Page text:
An interesting reflection by Rob Kitchen on the relationship between academic and fiction writing and storytelling on the Transforming Society blog. He says:
The usual approach to writing an academic article or book is to produce a factual, discursive narrative that weaves together theories, observations and findings, contextualising the contentions made with respect to the existing literature.
In contrast, storytelling is inherently a more engaging and accessible register for communicating ideas and providing a critical lens to reflect society.
For example, science fiction uses extrapolation and speculation to explore possible futures given present trends. In particular, science fiction employs the tactics of estrangement (pushing a reader outside of what they comfortably know) and defamiliarisation (making the familiar strange) as a way of creating a distancing mirror and prompting critical reflection on society, now and to come. Perhaps unsurprisingly, there is a long history of academics drawing on the imaginaries of science fiction in their analyses, and also science fiction writers using academic ideas in their stories – a relationship examined in the book Lost in space I co-edited with James Kneale.
Elsewhere on this blog, I have referred to my interest in television and film science fiction as a different way of conducting philosophical reflection. Much current science fiction is highly disappointing on this score – the mainstreaming of the genre has led to the proliferation of films and series which simply don’t include that essential reflective element. But exceptions to this new rule remain: I have just finished watching what is probably the best recent entry in my own personal pantheon of philosophical science fiction, namely the 2015-2018 television series, 12 Monkeys.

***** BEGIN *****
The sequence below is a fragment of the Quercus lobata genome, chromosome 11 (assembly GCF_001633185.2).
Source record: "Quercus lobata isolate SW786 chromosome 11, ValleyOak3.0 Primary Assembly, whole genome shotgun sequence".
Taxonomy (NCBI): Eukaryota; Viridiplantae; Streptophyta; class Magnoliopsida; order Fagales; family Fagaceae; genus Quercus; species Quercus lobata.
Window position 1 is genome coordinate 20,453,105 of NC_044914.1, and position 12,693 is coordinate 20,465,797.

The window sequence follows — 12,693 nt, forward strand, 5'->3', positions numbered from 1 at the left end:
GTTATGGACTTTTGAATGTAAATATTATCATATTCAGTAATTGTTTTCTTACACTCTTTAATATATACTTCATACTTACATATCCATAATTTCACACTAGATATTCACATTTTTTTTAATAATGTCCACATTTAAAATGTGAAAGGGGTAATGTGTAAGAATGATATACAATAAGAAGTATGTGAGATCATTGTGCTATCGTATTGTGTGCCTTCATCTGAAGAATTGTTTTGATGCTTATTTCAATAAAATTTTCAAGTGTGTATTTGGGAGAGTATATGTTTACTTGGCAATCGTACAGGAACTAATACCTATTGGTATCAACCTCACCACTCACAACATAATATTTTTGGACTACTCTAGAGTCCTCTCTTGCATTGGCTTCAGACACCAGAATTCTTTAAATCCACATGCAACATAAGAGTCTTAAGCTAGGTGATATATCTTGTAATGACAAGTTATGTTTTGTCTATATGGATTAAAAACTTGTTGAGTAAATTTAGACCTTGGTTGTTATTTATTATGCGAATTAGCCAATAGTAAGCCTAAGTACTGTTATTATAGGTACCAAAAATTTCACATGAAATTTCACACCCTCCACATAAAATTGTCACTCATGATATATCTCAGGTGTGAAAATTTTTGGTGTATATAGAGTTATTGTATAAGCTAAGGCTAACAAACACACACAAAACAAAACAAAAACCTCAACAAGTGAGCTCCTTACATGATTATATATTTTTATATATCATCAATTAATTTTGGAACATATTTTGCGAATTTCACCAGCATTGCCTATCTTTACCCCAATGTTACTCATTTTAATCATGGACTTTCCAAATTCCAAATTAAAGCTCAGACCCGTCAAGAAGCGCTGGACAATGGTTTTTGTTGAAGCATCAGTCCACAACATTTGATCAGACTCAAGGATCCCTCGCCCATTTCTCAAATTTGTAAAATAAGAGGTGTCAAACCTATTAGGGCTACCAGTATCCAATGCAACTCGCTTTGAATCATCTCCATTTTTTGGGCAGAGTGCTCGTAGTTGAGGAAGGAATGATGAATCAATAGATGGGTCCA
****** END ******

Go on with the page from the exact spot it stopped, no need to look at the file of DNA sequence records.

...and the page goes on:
This time travel series begins with a pandemic in 2017, and watching the series during the current global health crisis creates a complexity of rich resonances that the creators could not have foreseen. The first season is a little hard to push through, but the series really takes off from season 2 onwards, a perception widely shared in the fan and critical reception. It is to the credit of the Syfy channel that it allowed the series to get off the ground without simply ruthlessly cancelling it. This incidentally has been the fate of a number of promising science fiction series. One that particularly leaps to mind, for me at least, is the 2002 Canadian series Odyssey 5, another time travel series. It seems this was cancelled, in spite of good audience ratings, when a new executive who had little interest in science fiction took over the production company .
12 Monkeys reflects on the nature of time, choice, fate, family vs the broader social contract, friendship, the paradoxical nature of action as well as other concepts. One particularly striking feature of the series is how well it is plotted and organised. This is a real rarity when it comes to television series which often lurch from one ad hoc storyline to the next, most often due to a whole range of external production factors, including subsets of fan reception. This generally has disastrous consequences for consistent and innovative story, characterisation and character development.
Several rave reviews have been written about the wonderful – and complex – ending to the series which as one reviewer says, while tying things up in a very satisfying manner, still allows further room for reflection and debate.
The other recent TV series I found of philosophical interest was the more uneven 2011-2016 entry Person of Interest. This series dealt with ideas around surveillance, power and the deep state – Foucauldian resonances of course!
If I get time, I will continue these reflections at a later date…
Quick note for Australian readers: 12 Monkeys is currently available to stream for free on SBS on demand.